Inter-Departmental Co-operation in the Curia

Author: Pope Paul VI


Pope Paul VI

On June 11 His Holiness presided over the first meeting of the Cardinals in charge of the various Departments of the Roman Curia. Besides the Secretary of State Cardinal Cicognani, the meeting was attended by Their Eminences Cardinals: Benedetto Aloisi Masella, Giuseppe Antonio Feretto, Pietro Gregorio Agagianian, Paulo Marelia, Gustavo Testa, Luigi Traglia, Ildebrando Antoniutti, Franjo Seper, Jean Villot, Gabriele Maria Garrone, Massiminano de Furstenberg, Antonio Samore, Dino Staffa, Agostino Bea, Egidio Vugnozzi, Pericle Felici, and Benno Gut.

Opening the proceedings His Holiness made me following address In Latin.

Dear Sons,

This meeting marks the beginning of a new practice in the work of the Roman Curia. The Cardinals charged with the direction of the various Departments, and responsible under Our guidance for the central government of the Catholic Church, will meet to consider matters whose knowledge is useful to all and which call for collective discussion and joint execution. Thiswill achieve a more orderly and efficient dispatch of business concerning the duties and interestsofthe Holy See, and the good of the whole Church and of the world in which her mission is carried out.

Not altogether novel

This is notin fact something completely new. It is well known that while the whole organization of the Holy See is founded on the personal authority of the Pope, nevertheless, it is arranged and ordered in such away that he is surrounded by a circle of authoritative collaborators, such a you, dear Sons. The various Departments give the Church its own distinctive brand of government, and by their mutual co-operation they show that all have one and the same purpose. It is well known, too, that each of you heads a Congregation or other body in which the opinions of the many prevent the deliberations of the Holy See from being, in any way arbitrary. Instead the Holy See gains in wisdom from the fact that the opinions of many are weighed and balanced one against another. It is for this reason that for centuries it has been the custom of the Roman Curia of gathering the Cardinals together to discuss things and to give decisions about them. And this is to its credit.

Co-operation between Departments

The new element in this assembly is the meeting, not of members of the same Congregation, but of the heads of the different Congregations and principal Offices of the Curia.

Thus we have the various Departments gathered together inone meeting. This both reveals and strengthens their oneness of purpose. Yet while respecting the peculiar competence of each Department, this gathering is designed to foster greater co-operation between the Departments, since, in fact, the Roman Curia as a whole, has only one goal. It has the advantage of eliminating discrepancies in the practical government of the Church. Further, it would establish more logical and closer relations between the various bodies of which the Holy See is composed. As a result, the Holy See itself should be in a better position to meet the needs of the Church.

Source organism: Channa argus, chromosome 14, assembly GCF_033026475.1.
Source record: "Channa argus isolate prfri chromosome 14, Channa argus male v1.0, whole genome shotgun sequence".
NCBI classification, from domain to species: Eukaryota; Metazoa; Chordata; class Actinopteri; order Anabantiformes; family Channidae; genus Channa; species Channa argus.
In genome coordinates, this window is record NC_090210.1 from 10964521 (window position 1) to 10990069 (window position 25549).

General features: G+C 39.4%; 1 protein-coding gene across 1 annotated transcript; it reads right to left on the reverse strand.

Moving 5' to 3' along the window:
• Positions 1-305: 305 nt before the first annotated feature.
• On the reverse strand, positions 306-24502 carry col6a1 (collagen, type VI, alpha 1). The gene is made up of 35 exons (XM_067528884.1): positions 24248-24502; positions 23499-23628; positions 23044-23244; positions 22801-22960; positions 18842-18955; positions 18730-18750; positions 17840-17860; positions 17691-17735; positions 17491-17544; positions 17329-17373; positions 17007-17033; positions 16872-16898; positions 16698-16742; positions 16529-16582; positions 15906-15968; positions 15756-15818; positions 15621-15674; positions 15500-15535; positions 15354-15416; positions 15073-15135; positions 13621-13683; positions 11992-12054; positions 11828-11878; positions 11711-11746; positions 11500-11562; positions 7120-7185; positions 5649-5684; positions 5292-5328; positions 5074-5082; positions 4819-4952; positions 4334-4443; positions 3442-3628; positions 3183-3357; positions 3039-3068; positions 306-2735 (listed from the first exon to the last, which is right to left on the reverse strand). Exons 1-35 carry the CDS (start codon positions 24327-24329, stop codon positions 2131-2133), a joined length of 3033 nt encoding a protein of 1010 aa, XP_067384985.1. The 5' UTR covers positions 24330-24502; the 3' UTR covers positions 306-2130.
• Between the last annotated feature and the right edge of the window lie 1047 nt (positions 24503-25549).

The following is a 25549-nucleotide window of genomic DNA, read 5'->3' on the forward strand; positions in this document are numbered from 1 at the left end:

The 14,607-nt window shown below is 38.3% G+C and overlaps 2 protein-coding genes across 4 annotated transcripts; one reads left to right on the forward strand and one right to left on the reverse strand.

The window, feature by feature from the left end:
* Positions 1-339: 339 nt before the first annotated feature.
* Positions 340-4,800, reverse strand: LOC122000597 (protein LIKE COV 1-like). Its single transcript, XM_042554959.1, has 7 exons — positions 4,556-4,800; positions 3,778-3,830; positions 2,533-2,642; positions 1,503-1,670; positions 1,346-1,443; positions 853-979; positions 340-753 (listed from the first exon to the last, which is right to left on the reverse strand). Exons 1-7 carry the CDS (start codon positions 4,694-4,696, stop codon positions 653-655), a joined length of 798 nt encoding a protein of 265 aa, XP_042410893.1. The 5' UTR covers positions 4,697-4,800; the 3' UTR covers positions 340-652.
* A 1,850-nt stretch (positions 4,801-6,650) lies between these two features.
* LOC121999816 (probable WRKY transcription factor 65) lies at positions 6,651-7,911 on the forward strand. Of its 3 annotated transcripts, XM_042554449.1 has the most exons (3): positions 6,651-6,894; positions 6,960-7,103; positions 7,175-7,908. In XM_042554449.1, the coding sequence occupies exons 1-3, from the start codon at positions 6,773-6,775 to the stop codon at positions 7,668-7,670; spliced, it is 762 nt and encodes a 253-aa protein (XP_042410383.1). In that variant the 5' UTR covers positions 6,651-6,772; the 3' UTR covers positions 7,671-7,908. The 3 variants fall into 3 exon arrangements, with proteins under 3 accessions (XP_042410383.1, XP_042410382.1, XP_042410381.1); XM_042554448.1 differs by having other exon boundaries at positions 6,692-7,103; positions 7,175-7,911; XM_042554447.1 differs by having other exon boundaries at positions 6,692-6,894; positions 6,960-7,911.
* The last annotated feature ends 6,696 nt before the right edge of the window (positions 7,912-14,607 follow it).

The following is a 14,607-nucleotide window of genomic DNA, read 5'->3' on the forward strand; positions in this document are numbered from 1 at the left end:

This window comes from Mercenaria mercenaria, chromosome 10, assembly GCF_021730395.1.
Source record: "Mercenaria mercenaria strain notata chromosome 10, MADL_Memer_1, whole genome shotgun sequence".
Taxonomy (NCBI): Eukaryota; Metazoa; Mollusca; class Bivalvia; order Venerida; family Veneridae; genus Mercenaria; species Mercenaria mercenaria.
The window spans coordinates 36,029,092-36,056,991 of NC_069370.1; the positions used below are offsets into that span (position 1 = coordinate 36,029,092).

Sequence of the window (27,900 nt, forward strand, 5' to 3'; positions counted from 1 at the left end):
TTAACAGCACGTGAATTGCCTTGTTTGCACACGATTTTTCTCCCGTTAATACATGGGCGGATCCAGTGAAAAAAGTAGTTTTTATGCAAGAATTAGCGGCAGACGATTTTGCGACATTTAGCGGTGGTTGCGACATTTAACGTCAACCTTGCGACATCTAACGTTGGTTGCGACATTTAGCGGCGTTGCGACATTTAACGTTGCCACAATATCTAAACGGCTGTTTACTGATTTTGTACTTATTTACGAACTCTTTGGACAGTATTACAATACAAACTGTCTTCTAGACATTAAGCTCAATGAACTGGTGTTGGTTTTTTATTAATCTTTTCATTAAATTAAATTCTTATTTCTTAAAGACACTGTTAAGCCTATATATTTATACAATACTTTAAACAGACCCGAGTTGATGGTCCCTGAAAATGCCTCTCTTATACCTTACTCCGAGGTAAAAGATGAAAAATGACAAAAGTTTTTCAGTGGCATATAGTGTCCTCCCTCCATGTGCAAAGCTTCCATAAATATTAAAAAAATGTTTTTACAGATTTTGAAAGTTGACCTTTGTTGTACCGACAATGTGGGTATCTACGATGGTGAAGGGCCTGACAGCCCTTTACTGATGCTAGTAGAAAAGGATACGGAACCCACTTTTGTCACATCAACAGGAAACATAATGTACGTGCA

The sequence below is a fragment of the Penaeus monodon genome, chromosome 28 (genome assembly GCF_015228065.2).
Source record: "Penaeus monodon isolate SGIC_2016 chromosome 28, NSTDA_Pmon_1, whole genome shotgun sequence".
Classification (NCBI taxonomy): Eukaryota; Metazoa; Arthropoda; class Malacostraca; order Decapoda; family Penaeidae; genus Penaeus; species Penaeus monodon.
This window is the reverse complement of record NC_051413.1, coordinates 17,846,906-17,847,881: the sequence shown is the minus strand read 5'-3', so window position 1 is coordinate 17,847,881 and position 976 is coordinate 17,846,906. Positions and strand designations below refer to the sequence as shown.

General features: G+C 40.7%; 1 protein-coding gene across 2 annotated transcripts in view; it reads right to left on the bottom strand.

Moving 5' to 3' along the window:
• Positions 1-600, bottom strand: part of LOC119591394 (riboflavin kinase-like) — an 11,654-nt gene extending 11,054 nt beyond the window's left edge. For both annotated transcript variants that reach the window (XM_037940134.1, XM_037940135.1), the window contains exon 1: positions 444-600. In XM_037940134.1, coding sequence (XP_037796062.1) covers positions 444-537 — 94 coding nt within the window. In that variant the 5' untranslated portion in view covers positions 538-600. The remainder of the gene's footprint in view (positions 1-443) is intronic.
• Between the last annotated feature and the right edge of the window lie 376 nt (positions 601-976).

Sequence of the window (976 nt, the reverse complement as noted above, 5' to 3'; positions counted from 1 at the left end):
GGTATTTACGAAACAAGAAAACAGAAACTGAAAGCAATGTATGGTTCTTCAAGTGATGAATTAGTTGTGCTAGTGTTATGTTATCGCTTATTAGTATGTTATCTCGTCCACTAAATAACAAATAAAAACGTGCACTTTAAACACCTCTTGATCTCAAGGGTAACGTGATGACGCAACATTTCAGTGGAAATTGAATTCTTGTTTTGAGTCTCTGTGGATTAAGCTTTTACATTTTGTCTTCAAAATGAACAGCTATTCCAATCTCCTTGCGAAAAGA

Aims of inter-departmental meetings

The common study of fundamental questions, the pooling of common experience, perhaps also the solution of problems which are, as we say, of mixed competence, commitment to closer and greater collaboration—these are the immediate and obvious ends of meetings such as this. Today's meeting begins the formal and practical application of the rules set out in the Apostolic Constitution on the Roman Curia, Regimini Ecclesiae, August 15, 1967, Chapter 2, Nos. 13-18, in the last article of which it is stated: "Cardinales qui Dicasteriis praeficiuntur pro opportunitate convocari possunt a Cardinali Secretario Status ad labores omnium coordinandos, ad notitias praebendas et consilia capienda." (The Cardinal Secretary of State can convoke the Cardinals in charge of Departments when it seems advisable, to coordinate all their work, to supply information, and to take counsel with them.)

Advantages hoped for

We hope that this is the start of a happy and fruitful arrangement. In this way the Curia will acquire greater knowledge of itself and of the problems it is required to consider and resolve, inspired by a spirit which raises bureaucratic work and purely juridical dealings to a level of greater comprehension and more faithful solicitude for that spiritual and pastoral mission to which is directed every care of the Holy See and of the Pope who, however unworthy, by right of office personifies and rules that Apostolic See.

Growing need of joint meetings

We wish to express to you, dear Sons, Our gratitude and Our trust for the dedication with which you devote yourselves tothe task assigned to each one of you. And just as We are the first to sense the growing need of these meetings, so We, more than anyone else, are looking forward to their fruitful outcome.

We end Our brief introduction to your new work greeting you all as Our true and worthy collaborators, hoping that what the Lord has promised will be realized here. For where many gathered together in his name, there it is possible for Jesus to be present in a hidden way; and if the minds of those there present are rightly disposed, his presence becomesin a spiritual way true and unquestionable, as he himself has said (Matt. 18, 20).

We certainly think that this will occur at this meeting and at all future meetings; and praying that it may be so, We now give you Our Apostolic Blessing.  

Taken from:
L'Osservatore Romano
Weekly Edition in English
20 June 1968, page 2

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